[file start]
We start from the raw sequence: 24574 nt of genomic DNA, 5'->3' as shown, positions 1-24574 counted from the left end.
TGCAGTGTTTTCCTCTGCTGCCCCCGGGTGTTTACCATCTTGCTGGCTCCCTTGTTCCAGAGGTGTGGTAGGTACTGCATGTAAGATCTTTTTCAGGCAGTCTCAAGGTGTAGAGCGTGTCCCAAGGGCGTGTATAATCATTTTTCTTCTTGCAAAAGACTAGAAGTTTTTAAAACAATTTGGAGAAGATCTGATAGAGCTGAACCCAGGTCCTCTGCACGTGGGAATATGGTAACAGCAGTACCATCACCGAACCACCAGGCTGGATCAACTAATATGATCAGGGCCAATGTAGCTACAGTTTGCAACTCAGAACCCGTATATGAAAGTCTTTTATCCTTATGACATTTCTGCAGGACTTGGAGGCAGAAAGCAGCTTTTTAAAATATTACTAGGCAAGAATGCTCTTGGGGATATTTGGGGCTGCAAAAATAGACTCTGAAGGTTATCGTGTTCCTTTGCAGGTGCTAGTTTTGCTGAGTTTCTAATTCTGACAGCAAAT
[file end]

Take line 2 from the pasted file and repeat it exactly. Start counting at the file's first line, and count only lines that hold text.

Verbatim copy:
TGCAGTGTTTTCCTCTGCTGCCCCCGGGTGTTTACCATCTTGCTGGCTCCCTTGTTCCAGAGGTGTGGTAGGTACTGCATGTAAGATCTTTTTCAGGCAGTCTCAAGGTGTAGAGCGTGTCCCAAGGGCGTGTATAATCATTTTTCTTCTTGCAAAAGACTAGAAGTTTTTAAAACAATTTGGAGAAGATCTGATAGAGCTGAACCCAGGTCCTCTGCACGTGGGAATATGGTAACAGCAGTACCATCACCGAACCACCAGGCTGGATCAACTAATATGATCAGGGCCAATGTAGCTACAGTTTGCAACTCAGAACCCGTATATGAAAGTCTTTTATCCTTATGACATTTCTGCAGGACTTGGAGGCAGAAAGCAGCTTTTTAAAATATTACTAGGCAAGAATGCTCTTGGGGATATTTGGGGCTGCAAAAATAGACTCTGAAGGTTATCGTGTTCCTTTGCAGGTGCTAGTTTTGCTGAGTTTCTAATTCTGACAGCAAAT